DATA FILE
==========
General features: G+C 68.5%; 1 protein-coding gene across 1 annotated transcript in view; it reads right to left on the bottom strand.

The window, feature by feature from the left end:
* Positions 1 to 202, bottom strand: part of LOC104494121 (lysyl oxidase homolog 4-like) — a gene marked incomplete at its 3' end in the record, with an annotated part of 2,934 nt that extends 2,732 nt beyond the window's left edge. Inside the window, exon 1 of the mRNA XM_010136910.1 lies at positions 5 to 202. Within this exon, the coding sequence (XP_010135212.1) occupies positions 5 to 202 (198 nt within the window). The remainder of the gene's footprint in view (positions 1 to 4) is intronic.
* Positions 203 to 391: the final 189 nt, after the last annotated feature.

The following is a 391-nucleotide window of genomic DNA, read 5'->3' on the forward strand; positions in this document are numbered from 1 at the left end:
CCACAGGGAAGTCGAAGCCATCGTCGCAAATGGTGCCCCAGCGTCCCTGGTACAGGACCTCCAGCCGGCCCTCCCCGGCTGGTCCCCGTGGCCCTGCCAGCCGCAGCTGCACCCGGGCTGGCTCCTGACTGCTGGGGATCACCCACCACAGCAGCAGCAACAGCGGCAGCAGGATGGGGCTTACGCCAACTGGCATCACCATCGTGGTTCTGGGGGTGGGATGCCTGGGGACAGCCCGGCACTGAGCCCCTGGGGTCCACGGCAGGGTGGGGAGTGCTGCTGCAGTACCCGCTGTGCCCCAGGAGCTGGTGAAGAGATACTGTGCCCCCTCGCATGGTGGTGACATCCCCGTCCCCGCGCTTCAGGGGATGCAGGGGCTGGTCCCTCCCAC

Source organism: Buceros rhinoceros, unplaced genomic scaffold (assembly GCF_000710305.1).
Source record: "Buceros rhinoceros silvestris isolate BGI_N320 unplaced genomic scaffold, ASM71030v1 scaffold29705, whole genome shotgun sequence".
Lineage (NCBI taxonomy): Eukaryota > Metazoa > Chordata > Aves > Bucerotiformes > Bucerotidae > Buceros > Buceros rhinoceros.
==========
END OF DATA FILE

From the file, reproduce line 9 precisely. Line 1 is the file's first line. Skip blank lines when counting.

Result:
Lineage (NCBI taxonomy): Eukaryota > Metazoa > Chordata > Aves > Bucerotiformes > Bucerotidae > Buceros > Buceros rhinoceros.